1. Decreased iron intake or absorption (not enough iron taken into the body)

The amount of iron absorbed from the diet depends on many factors:

  • Iron from meat, poultry, and fish (i.e., heme iron) is absorbed two to three times more efficiently than iron from plants (i.e., non-heme iron).

  • The amount of iron absorbed from plant foods (non-heme iron) depends on the other types of foods eaten at the same meal.

  • Foods containing heme iron (meat, poultry, and fish) enhance iron absorption from foods that contain non-heme iron (e.g., fortified cereals, some beans, and spinach).

  • Foods containing vitamin C (see Dietary Sources of vitamin C) also enhance non-heme iron absorption when eaten at the same meal.

  • Substances (such as polyphenols, phytates, or calcium) that are part of some foods or drinks such as tea, coffee, whole grains, legumes and milk or dairy products can decrease the amount of non-heme iron absorbed at a meal. Calcium can also decrease the amount heme-iron absorbed at a meal. However, for healthy individuals who consume a varied diet that conforms to the Dietary Guidelines for Americans, the amount of iron inhibition from these substances is usually not of concern.

  • Vegetarian diets are low in heme iron, but careful meal planning can help increase the amount of iron absorbed.

  • Some other factors (such as taking antacids beyond the recommended dose or medicine used to treat peptic ulcer disease and acid reflux) can reduce the amount of acid in the stomach and the iron absorbed and cause iron deficiency.
Increased Iron Needs Decreased Iron Intake and Absorption
  • Rapid growth
  • Pregnancy
  • Blood loss
    • Heavy menstrual periods
    • Frequent blood donation
    • Some stomach and intestinal conditions (food sensitivity, hookworms)
  • Lack of heme iron sources in the diet (e.g., vegetarian diets)
  • Low absorption
    • Taking antacids beyond the recommended dose or medicine used to treat peptic ulcer disease and acid reflux can reduce the amount of iron absorbed in the stomach.

How is iron deficiency detected?

Your doctor or healthcare provider will do blood tests to screen for iron deficiency. No single test is used to diagnose iron deficiency. The most common tests for screening are

  • Hemoglobin test (a test that measures hemoglobin which is a protein in the blood that carries oxygen)

  • Hematocrit test (the percentage of red blood cells in your blood by volume)

These tests show how much iron is in your body. Hemoglobin and hematocrit levels usually aren't decreased until the later stages of iron deficiency, i.e., anemia.

Sometimes other blood tests are used to confirm that anemia is due to iron deficiency. These might include

  • Complete blood count (to look at the number and volume of the red blood cells)

  • Serum ferritin (a measure of a stored form of iron)

  • Serum iron (a measure of the iron in your blood)

  • Transferrin saturation (a measure of the transported form of iron)

  • Transferrin receptor (a measure of increased red blood cell production)


How is iron deficiency treated?

  • If you are found to have an iron deficiency, it is important to see your healthcare provider for treatment. Your treatment will depend on factors such as your age, health, and cause of iron deficiency.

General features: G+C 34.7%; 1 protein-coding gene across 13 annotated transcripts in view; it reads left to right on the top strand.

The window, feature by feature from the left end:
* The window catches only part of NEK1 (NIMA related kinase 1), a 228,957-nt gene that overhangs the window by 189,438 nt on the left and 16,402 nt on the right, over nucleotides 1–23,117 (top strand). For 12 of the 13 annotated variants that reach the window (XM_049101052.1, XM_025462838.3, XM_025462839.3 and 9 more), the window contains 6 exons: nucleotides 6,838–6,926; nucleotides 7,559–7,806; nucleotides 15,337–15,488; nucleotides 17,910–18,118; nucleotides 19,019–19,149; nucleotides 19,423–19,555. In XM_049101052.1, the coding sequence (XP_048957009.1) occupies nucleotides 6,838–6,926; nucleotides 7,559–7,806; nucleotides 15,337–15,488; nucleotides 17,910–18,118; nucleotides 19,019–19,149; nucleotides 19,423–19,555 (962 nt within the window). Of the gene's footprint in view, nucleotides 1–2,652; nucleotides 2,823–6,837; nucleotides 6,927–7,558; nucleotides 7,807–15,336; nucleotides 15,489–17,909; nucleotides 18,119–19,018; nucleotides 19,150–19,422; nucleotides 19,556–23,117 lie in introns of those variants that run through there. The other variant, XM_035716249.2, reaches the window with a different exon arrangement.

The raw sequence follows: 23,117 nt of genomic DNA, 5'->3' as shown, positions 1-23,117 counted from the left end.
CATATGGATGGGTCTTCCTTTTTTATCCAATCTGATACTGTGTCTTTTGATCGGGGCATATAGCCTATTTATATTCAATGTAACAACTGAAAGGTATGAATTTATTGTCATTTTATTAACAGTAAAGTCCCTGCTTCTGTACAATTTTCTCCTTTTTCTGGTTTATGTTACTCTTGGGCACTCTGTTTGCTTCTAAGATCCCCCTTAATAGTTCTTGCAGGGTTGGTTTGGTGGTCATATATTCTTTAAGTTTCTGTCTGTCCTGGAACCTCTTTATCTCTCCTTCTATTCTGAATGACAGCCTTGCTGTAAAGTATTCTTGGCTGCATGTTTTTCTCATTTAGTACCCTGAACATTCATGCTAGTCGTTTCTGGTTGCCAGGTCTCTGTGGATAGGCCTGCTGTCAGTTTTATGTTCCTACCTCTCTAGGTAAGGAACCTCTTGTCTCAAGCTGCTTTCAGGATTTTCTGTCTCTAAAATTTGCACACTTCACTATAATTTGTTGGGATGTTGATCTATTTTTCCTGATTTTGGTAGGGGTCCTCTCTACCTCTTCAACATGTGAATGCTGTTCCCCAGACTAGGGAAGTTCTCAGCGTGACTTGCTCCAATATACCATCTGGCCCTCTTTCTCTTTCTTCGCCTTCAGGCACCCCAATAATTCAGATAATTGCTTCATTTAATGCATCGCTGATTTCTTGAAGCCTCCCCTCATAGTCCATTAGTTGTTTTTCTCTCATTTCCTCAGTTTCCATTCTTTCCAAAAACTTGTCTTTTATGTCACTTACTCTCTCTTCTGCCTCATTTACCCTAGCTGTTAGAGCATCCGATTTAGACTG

• If your doctor or health care provider thinks that you have iron deficiency she or he may prescribe iron supplements for you to take and then ask that you return after a period to have your hemoglobin or hematocrit tested.

  • If your healthcare provider determines that the iron deficiency is due to a diet low in iron, you might be told to eat more iron-rich foods. Your health care provider may also prescribe an iron supplement for you.

Again, it is important to be diagnosed by your healthcare provider because iron deficiency can have causes that aren't related to your diet. Your healthcare provider's recommendations will be specific to your needs.

Dietary Sources of Iron

Food Sources of Iron ranked by milligrams of iron per standard amount; also calories in the standard amount. (All amounts listed provide 10% or more of the Recommended Dietary Allowance (RDA) for teenage and adult females, which is 18 mg/day.)

Food, Standard Amount Iron (mg) Calories
Clams, canned, drained oz 23.8 126
Fortified dry cereals (various), about 1 oz 1.8 to 21.1 54 to 127
Cooked oysters, cooked, 3 oz 10.2 116
Organ meats (liver, giblets), cooked, 3 oz 5.2 to 9.9 134 to 235
*Fortified instant cooked cereals (various), 1 packet 4.9 to 8.1 Varies
*Soybeans, mature, cooked, ½ cup 4.4 149
*Pumpkin and squash seed kernels, roasted, 1 oz 4.2 148
*White beans, canned, ½ cup 3.9 153
*Blackstrap molasses, 1 Tbsp 3.5 47
*Lentils, cooked, ½ cup 3.3 115
*Spinach, cooked from fresh, ½ cup 3.2 21
Beef, chuck, blade roast, cooked, 3 oz 3.1 215
Beef, bottom round, cooked, 3 oz 2.8 182
*Kidney beans, cooked, ½ cup 2.6 112
Sardines, canned in oil, drained, 3 oz 2.5 177
Beef, rib, cooked, 3 oz 2.4 195
*Chickpeas, cooked, ½ cup 2.4 134
Duck, meat only, roasted, 3 oz 2.3 171
Lamb, shoulder, cooked, 3 oz 2.3 237
*Prune juice, ¾ cup 2.3 136
Shrimp, canned, 3 oz 2.3 102
*Cowpeas, cooked, ½ cup 2.2 100
Ground beef, 15% fat, cooked, 3 oz 2.2 212
*Tomato puree, ½ cup 2.2 48
*Lima beans, cooked, ½ cup 2.2 108
*Soybeans, green, cooked, ½ cup 2.2 127
*Navy beans, cooked, ½ cup 2.1 127
*Refried beans, ½ cup 2.1 118
Beef, top sirloin, cooked, 3 oz 2.0 156
*Tomato paste, ¼ cup 2.0 54

Food Sources of iron are ranked by milligrams of iron per standard amount; also calories in the standard amount. (All amounts listed provide 10% or more of the Recommended Dietary Allowance (RDA) for teenage and adult females, which is 18 mg/day.)

Read More information about Iron deficiency

( References:, )